We are all guilty of stalking our Amazon packages while we are waiting for a delivery, and often times we get the message that our package has been transferred to USPS or some other carrier for delivery. This is part of a tactic that Amazon has been using for several years now, in an effort to reduce their shipping costs while keeping delivery lightning fast.
Recently, that has meant partnering with other, local delivery services that are able to manage the handling of the package to your front door. Amazon uses a number of delivery services, including USPS, to accomplish this. Now, however, Amazon is investing in a new “partner” of sorts to help them manage that last leg of their deliveries.
It’s no surprise that Amazon has just revealed that they are going to try to tackle that part of the journey with…what else? A robot! Robots are having a moment, and if you don’t believe me just reference this year’s Super Bowl ads. They were robot-heavy, to say the least. It’s clear that big retailers believe that robot-based systems are the future. Warehouses are already using robots to automate their picking and packing processes, businesses are experimenting with other ways that robots can help including bringing groceries into homes and delivering take-out food. Amazon is now introducing us to Scout, the autonomous delivery robot.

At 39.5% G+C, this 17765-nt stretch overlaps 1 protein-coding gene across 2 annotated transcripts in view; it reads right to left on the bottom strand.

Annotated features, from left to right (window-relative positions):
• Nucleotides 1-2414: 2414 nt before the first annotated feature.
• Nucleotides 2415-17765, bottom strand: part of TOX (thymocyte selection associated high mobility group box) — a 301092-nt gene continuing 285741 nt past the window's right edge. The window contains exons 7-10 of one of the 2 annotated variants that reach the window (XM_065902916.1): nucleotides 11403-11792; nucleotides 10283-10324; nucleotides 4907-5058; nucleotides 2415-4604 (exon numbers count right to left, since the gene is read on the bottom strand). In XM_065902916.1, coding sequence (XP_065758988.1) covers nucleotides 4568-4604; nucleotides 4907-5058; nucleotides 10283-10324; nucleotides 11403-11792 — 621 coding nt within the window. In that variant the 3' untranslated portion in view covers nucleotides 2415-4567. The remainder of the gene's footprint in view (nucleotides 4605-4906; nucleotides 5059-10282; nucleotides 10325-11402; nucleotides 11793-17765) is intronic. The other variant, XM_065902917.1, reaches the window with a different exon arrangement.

Scout isn’t some design revolution; in fact the robots look a lot like what we’ve already seen from existing robots. The robot will be equipped with sensors that allow it to be autonomous, and it will be small enough that it can easily navigate sidewalks. Scout will have an electric battery, and will roll around on six wheels.
Scout will soon be hustling the streets of Washington, in Snohomish County. The delivery bot will only be allowed out during weekdays when it is daylight, to help delivery packages to Amazon Prime customers that ordered something with one of the Prime shipment options: same-day, one-day, or two-day. During this targeted pilot testing of Scout, the robot will have chaperones. These human Amazon employees will help make sure that the Scout bots are effectively and efficiently navigating the sometimes crowded sidewalks or rural and urban living. There are lots of obstacles, from people to pets to trash, that could get in the way if Scout isn’t working properly. Amazon says it is only deploying six Scout units during its beta testing.
While this is definitely a peak into the future, there are a lot of questions surrounding how autonomous robot delivery services will actually work. At least, in the form they are now. Once we have robots that walk and talk, these things won’t matter. But for now, here are things I worry about:
- Are these things safe? What if they catch on fire while they are out?
- How will these things navigate across streets?
- What if the delivery home has a gate or a security code? How will the robot open that?
- What if a human interferes with one of the bots while it is cruising down the sidewalk?
Remember to leave your thoughts on the up and coming Amazon Scout down below!